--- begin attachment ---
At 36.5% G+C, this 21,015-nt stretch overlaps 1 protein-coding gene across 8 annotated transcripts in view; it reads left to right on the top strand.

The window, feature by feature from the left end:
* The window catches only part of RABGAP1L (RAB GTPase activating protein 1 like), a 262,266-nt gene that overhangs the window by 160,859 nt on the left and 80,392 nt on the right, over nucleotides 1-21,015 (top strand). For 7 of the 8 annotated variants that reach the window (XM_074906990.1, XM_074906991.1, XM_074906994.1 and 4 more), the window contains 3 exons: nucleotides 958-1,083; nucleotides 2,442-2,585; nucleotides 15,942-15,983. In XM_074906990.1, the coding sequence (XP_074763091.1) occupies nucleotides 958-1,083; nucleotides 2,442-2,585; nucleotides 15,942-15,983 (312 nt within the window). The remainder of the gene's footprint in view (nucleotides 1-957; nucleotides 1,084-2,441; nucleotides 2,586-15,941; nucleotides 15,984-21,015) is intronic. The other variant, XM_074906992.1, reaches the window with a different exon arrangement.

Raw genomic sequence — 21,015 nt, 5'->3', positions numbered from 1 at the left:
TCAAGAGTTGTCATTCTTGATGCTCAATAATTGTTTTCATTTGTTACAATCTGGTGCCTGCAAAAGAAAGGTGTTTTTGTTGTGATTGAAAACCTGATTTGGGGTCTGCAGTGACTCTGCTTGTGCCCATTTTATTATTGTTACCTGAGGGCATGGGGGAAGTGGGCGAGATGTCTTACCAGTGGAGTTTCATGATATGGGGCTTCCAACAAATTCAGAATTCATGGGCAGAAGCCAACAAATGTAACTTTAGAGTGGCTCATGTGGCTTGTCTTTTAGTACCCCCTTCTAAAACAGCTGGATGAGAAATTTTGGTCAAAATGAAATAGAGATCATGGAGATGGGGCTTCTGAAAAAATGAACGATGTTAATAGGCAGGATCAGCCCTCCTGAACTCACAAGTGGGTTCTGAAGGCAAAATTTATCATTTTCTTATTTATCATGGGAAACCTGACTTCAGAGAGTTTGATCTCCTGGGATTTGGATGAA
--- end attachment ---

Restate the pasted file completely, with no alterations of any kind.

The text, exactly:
At 36.5% G+C, this 21,015-nt stretch overlaps 1 protein-coding gene across 8 annotated transcripts in view; it reads left to right on the top strand.

The window, feature by feature from the left end:
* The window catches only part of RABGAP1L (RAB GTPase activating protein 1 like), a 262,266-nt gene that overhangs the window by 160,859 nt on the left and 80,392 nt on the right, over nucleotides 1-21,015 (top strand). For 7 of the 8 annotated variants that reach the window (XM_074906990.1, XM_074906991.1, XM_074906994.1 and 4 more), the window contains 3 exons: nucleotides 958-1,083; nucleotides 2,442-2,585; nucleotides 15,942-15,983. In XM_074906990.1, the coding sequence (XP_074763091.1) occupies nucleotides 958-1,083; nucleotides 2,442-2,585; nucleotides 15,942-15,983 (312 nt within the window). The remainder of the gene's footprint in view (nucleotides 1-957; nucleotides 1,084-2,441; nucleotides 2,586-15,941; nucleotides 15,984-21,015) is intronic. The other variant, XM_074906992.1, reaches the window with a different exon arrangement.

Raw genomic sequence — 21,015 nt, 5'->3', positions numbered from 1 at the left:
TCAAGAGTTGTCATTCTTGATGCTCAATAATTGTTTTCATTTGTTACAATCTGGTGCCTGCAAAAGAAAGGTGTTTTTGTTGTGATTGAAAACCTGATTTGGGGTCTGCAGTGACTCTGCTTGTGCCCATTTTATTATTGTTACCTGAGGGCATGGGGGAAGTGGGCGAGATGTCTTACCAGTGGAGTTTCATGATATGGGGCTTCCAACAAATTCAGAATTCATGGGCAGAAGCCAACAAATGTAACTTTAGAGTGGCTCATGTGGCTTGTCTTTTAGTACCCCCTTCTAAAACAGCTGGATGAGAAATTTTGGTCAAAATGAAATAGAGATCATGGAGATGGGGCTTCTGAAAAAATGAACGATGTTAATAGGCAGGATCAGCCCTCCTGAACTCACAAGTGGGTTCTGAAGGCAAAATTTATCATTTTCTTATTTATCATGGGAAACCTGACTTCAGAGAGTTTGATCTCCTGGGATTTGGATGAA